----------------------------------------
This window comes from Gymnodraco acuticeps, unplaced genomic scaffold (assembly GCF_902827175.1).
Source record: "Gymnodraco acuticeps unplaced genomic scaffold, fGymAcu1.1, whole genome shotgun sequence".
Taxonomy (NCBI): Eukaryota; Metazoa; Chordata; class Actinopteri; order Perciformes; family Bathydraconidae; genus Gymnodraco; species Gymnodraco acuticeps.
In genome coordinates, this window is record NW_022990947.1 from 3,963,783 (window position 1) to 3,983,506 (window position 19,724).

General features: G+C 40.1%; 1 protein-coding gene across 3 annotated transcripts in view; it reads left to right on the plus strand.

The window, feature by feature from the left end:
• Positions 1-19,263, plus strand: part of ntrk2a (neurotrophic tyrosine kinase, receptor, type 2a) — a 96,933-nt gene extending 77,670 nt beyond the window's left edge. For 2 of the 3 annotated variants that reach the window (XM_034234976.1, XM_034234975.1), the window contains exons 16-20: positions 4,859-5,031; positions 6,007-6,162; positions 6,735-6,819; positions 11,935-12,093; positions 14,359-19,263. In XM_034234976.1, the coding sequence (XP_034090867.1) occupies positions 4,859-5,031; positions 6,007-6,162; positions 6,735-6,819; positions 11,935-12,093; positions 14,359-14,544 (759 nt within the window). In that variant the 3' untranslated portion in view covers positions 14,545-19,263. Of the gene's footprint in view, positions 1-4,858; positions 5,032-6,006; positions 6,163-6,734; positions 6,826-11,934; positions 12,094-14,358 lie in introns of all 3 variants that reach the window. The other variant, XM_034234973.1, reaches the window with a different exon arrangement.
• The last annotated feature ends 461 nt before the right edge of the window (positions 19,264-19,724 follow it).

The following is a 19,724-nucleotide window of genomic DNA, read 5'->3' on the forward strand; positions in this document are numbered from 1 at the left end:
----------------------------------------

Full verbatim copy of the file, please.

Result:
This window comes from Gymnodraco acuticeps, unplaced genomic scaffold (assembly GCF_902827175.1).
Source record: "Gymnodraco acuticeps unplaced genomic scaffold, fGymAcu1.1, whole genome shotgun sequence".
Taxonomy (NCBI): Eukaryota; Metazoa; Chordata; class Actinopteri; order Perciformes; family Bathydraconidae; genus Gymnodraco; species Gymnodraco acuticeps.
In genome coordinates, this window is record NW_022990947.1 from 3,963,783 (window position 1) to 3,983,506 (window position 19,724).

General features: G+C 40.1%; 1 protein-coding gene across 3 annotated transcripts in view; it reads left to right on the plus strand.

The window, feature by feature from the left end:
• Positions 1-19,263, plus strand: part of ntrk2a (neurotrophic tyrosine kinase, receptor, type 2a) — a 96,933-nt gene extending 77,670 nt beyond the window's left edge. For 2 of the 3 annotated variants that reach the window (XM_034234976.1, XM_034234975.1), the window contains exons 16-20: positions 4,859-5,031; positions 6,007-6,162; positions 6,735-6,819; positions 11,935-12,093; positions 14,359-19,263. In XM_034234976.1, the coding sequence (XP_034090867.1) occupies positions 4,859-5,031; positions 6,007-6,162; positions 6,735-6,819; positions 11,935-12,093; positions 14,359-14,544 (759 nt within the window). In that variant the 3' untranslated portion in view covers positions 14,545-19,263. Of the gene's footprint in view, positions 1-4,858; positions 5,032-6,006; positions 6,163-6,734; positions 6,826-11,934; positions 12,094-14,358 lie in introns of all 3 variants that reach the window. The other variant, XM_034234973.1, reaches the window with a different exon arrangement.
• The last annotated feature ends 461 nt before the right edge of the window (positions 19,264-19,724 follow it).

The following is a 19,724-nucleotide window of genomic DNA, read 5'->3' on the forward strand; positions in this document are numbered from 1 at the left end: